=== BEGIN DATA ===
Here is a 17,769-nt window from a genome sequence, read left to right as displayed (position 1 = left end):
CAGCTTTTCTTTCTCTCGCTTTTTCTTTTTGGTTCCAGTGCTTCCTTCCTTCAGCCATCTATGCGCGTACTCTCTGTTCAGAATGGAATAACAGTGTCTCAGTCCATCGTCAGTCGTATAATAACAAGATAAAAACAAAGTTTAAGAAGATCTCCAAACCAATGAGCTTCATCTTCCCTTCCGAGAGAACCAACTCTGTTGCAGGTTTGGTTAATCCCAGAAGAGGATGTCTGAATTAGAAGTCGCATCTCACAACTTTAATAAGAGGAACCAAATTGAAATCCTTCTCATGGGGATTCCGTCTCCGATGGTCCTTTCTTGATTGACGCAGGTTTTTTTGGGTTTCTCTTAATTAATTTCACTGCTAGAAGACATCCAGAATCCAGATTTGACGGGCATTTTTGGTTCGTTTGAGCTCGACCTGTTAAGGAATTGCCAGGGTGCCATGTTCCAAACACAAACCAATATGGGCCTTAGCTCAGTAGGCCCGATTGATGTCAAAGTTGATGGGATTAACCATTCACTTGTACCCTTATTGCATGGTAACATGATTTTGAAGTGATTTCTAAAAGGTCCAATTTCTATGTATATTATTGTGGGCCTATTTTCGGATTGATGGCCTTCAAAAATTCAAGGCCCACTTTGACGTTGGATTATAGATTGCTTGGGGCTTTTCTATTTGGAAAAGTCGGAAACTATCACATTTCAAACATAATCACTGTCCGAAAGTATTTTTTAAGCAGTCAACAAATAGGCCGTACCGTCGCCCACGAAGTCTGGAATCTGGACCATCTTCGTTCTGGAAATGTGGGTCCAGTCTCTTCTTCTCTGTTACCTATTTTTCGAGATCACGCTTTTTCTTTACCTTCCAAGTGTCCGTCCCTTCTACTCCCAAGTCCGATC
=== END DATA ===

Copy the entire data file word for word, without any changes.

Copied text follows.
Here is a 17,769-nt window from a genome sequence, read left to right as displayed (position 1 = left end):
CAGCTTTTCTTTCTCTCGCTTTTTCTTTTTGGTTCCAGTGCTTCCTTCCTTCAGCCATCTATGCGCGTACTCTCTGTTCAGAATGGAATAACAGTGTCTCAGTCCATCGTCAGTCGTATAATAACAAGATAAAAACAAAGTTTAAGAAGATCTCCAAACCAATGAGCTTCATCTTCCCTTCCGAGAGAACCAACTCTGTTGCAGGTTTGGTTAATCCCAGAAGAGGATGTCTGAATTAGAAGTCGCATCTCACAACTTTAATAAGAGGAACCAAATTGAAATCCTTCTCATGGGGATTCCGTCTCCGATGGTCCTTTCTTGATTGACGCAGGTTTTTTTGGGTTTCTCTTAATTAATTTCACTGCTAGAAGACATCCAGAATCCAGATTTGACGGGCATTTTTGGTTCGTTTGAGCTCGACCTGTTAAGGAATTGCCAGGGTGCCATGTTCCAAACACAAACCAATATGGGCCTTAGCTCAGTAGGCCCGATTGATGTCAAAGTTGATGGGATTAACCATTCACTTGTACCCTTATTGCATGGTAACATGATTTTGAAGTGATTTCTAAAAGGTCCAATTTCTATGTATATTATTGTGGGCCTATTTTCGGATTGATGGCCTTCAAAAATTCAAGGCCCACTTTGACGTTGGATTATAGATTGCTTGGGGCTTTTCTATTTGGAAAAGTCGGAAACTATCACATTTCAAACATAATCACTGTCCGAAAGTATTTTTTAAGCAGTCAACAAATAGGCCGTACCGTCGCCCACGAAGTCTGGAATCTGGACCATCTTCGTTCTGGAAATGTGGGTCCAGTCTCTTCTTCTCTGTTACCTATTTTTCGAGATCACGCTTTTTCTTTACCTTCCAAGTGTCCGTCCCTTCTACTCCCAAGTCCGATC